just an account! Three banks turned me down. Finally I found one bank that
would give me an account, and I started buying tile. For cash. At the time cash
was something people wanted badly. I wanted to break the traditional pricing
structure. I would buy for cash, use my ecommerce skills, collapse the supply
chain, and sell high-quality merchandise at a price no one else could
match.”

Don’t Answer the Phone

At
first a lot of people didn’t believe Shearn’s prices. “We created videos
to explain how we do it,” he laughs. “Whiteboard presentations. We
explained it on the web site. But it still upset everybody. The traditional
model is quarry to distributor to sub-distributor to retailer to contractor to
consumer—and at every point in that supply chain prices go up. But if you go
direct to the quarry at a point when they need cash, you say, ‘Look, this is
the weakest part of the year for you. You’ve got to pay your people, you’re not
going to get any new orders, and you need long runs. So we’ll give you long
runs, and we’ll give you cash. All you need to do is provide the absolute best
product at the lowest price. And we’ll do it again very soon.’”

One
year later Builder Depot was in the black. But if the business model was easy,
the fulfillment process wasn’t.

“The
biggest challenge when we were starting was doin’ it all myself,” Shearn
recalls. “Literally. I would unload a 24-foot truck with a pallet jack,
with pallets weighing over 2000 pounds. Then I’d have to pack seven or eight
orders. I got a torn shoulder, and I was trying to use my left hand as much as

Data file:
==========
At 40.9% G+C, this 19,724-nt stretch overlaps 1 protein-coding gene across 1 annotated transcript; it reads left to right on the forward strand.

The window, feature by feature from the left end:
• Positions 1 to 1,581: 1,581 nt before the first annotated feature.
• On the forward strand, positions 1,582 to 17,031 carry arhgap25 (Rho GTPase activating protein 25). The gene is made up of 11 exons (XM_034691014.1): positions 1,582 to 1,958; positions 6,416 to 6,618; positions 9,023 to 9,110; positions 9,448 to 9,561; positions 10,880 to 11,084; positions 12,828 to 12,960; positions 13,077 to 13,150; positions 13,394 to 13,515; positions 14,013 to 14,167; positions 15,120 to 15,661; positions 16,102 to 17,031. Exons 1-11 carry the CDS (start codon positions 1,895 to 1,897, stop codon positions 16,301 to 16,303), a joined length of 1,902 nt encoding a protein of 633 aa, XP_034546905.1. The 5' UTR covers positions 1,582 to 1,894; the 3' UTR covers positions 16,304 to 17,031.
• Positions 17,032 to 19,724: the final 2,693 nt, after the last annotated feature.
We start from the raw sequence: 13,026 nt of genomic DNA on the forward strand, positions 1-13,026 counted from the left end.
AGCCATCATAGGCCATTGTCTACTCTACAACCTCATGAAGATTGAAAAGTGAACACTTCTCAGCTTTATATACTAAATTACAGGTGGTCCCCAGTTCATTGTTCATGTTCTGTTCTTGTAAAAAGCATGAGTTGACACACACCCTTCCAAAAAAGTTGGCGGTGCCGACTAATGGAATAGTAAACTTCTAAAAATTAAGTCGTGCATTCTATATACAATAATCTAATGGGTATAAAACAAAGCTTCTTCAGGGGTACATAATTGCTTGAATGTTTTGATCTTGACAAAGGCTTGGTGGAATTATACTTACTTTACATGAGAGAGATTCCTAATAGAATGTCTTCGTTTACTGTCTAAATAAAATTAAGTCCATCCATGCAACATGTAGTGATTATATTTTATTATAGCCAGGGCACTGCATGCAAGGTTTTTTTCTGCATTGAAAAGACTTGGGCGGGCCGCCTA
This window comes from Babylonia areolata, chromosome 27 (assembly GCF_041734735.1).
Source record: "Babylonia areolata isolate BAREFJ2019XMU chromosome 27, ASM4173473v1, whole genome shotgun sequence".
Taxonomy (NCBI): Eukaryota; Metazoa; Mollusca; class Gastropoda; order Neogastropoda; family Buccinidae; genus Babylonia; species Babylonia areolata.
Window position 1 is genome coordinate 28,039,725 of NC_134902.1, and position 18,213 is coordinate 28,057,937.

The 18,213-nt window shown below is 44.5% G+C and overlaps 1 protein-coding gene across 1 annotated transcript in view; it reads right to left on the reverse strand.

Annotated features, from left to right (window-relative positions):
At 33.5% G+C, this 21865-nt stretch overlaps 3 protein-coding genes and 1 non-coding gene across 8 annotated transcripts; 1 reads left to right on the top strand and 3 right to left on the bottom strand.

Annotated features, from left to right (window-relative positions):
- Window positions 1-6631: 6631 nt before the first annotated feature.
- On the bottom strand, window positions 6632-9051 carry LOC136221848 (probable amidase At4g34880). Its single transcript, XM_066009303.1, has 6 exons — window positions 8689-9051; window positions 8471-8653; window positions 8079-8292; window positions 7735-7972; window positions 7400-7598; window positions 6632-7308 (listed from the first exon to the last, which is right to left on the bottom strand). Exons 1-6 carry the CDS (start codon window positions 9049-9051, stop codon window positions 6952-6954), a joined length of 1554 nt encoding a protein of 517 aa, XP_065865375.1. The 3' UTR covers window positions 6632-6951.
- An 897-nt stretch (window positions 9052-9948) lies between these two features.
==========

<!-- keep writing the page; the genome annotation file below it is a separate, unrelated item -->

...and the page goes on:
I could. My wife would be packing the samples. We didn’t have the resources to
pay someone to answer the phone, so we never answered it. I lost a lot of
weight. It was my personal gym. Our garage was our first warehouse. The
shipping dock was the front of our house. And we couldn’t spend any money at
all. It isn’t for everyone.”

Shearn
went through several internet platforms before settling on Yahoo Small Business. “I
started out with Amazon,” he says, “because they gave me more HTML
options, and I tried EBay, ’cause that’s the typical way to do things. But they
both wanted between 10 and 30 percent commission. It was just adding to the cost
of the product. So I decided to give Yahoo a go. Yahoo only charges 0.75 percent, so it’s a no-brainer! My first site was pathetic, just some online products and me trying to
get it going. But our new site is terrific, thanks to a designer Yahoo found
for us. I’ve been very pleased with Yahoo.”

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Google Trusted Store

Indeed,
the internet business just got a lot better for Builder Depot.

Recently, for the third year in a row, 35 million
monthly users at Houzz.com
cited Builder Depot as Best in Customer Service. And on January 1, 2016, Builder
Depot was declared
a Google Trusted Store.

What
does that mean, actually?

“I
don’t know yet,” says Shearn. “They just told us a week ago. You have
to have incredible customer ratings. We’ve got 4.9 stars out of five. Then you can
put the Google Trusted Store logo on your site, and Google guarantees your
buyers $1000 against any purchase liability. They claim it can mean growth of
four to five percent in sales. Maybe you place higher in search results too.
And by 2018 or 2020 if you’re not a Google
Trusted Store you’ll probably find yourself on page 7000 of the search results.
But I’m just guessing.”

Shearn
certainly isn’t guessing about how to build a successful ecommerce site. “I’ve
built up quite a few skills over the years,” he admits. “I didn’t
just stumble into this.”